The Secretary of State for Wales reinforced the warning to Britain's European partners last week by John Major and on Wednesday by Michael Portillo, already being promoted as the Thatcherites' main leadership challenger, that the collapse of the exchange rate mechanism had killed the prospect of a single European currency.
'Is the Maastricht plan for a single currency dead? It appears to be so, on the basis of the timetable set out in the treaty,' Mr Redwood told a Thames Valley Businessmen's dinner. 'I hope our partners do now believe that the events of recent months, far from being a green light for easier, faster monetary union, are an amber light for the whole process.'
His warning was directed at European heads of government preparing for a special summit at the end of October in Brussels where further steps towards union after ratification of the Maastricht treaty will be on the agenda.
But he also registered the growing concern on the right of the Conservative Party about plans for creating a replacement system for the ERM, which Mr Major intends to raise at the summit.
Sir Norman Fowler, the Conservative Party chairman, yesterday told the Cabinet he planned to use the annual party conference in Blackpool next week to stage a comeback for the Government.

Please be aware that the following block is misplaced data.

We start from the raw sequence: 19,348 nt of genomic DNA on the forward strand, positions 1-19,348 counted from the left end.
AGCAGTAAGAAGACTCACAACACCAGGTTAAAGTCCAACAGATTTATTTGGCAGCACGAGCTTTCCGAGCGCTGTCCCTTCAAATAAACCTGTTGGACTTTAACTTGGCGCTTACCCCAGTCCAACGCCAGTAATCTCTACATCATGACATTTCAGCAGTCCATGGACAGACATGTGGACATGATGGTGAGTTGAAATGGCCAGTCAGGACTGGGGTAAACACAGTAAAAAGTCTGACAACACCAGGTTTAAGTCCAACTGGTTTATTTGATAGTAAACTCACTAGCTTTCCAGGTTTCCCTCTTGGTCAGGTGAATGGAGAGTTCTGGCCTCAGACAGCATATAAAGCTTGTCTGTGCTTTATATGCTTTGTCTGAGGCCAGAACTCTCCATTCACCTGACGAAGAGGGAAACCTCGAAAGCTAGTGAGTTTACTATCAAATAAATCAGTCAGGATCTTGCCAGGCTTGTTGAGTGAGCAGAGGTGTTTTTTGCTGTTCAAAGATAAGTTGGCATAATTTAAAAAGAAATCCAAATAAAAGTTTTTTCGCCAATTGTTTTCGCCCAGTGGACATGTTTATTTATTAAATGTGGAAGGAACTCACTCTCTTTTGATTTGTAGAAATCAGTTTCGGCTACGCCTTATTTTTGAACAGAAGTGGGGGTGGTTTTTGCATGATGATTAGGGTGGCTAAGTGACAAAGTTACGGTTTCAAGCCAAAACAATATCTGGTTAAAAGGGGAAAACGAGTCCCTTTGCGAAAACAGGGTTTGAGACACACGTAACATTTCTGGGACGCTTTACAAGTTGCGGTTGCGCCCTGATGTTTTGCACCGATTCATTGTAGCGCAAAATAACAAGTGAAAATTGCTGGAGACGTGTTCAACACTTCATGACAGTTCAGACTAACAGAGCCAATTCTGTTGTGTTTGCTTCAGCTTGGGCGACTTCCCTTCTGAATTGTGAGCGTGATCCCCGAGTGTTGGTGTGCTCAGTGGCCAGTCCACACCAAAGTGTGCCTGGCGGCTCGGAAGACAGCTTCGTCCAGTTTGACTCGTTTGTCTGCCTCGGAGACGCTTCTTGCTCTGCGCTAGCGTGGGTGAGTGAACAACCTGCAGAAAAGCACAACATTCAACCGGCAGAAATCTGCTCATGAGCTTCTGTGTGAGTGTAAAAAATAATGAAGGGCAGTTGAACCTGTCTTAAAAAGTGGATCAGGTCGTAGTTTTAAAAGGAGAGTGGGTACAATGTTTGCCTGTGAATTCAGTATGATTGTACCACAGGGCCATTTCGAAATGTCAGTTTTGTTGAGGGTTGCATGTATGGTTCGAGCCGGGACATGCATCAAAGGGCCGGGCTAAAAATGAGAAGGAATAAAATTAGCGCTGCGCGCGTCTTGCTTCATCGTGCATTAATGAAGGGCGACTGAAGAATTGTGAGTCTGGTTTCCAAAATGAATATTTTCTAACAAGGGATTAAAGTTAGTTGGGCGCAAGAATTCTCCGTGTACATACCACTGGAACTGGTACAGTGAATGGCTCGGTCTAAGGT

The conference slogan will be 'building on the recovery'. 'By no means are we pretending that everything in the garden is rosy, but we are saying it is moving in the right direction.'
The leadership is clearly planning to answer the criticism of some right-wingers that the cutting edge of the Tories has been blunted under Mr Major.
The conference programme has been changed, following the decision on the grounds of ill-health, by the President of the Board of Trade not to make a keynote speech. The home affairs debate has been moved from Thursday to Wednesday, giving Michael Howard, the Home Secretary, a better platform to launch the Government's fight-back on law and order.
Why Tories ought to care, page 25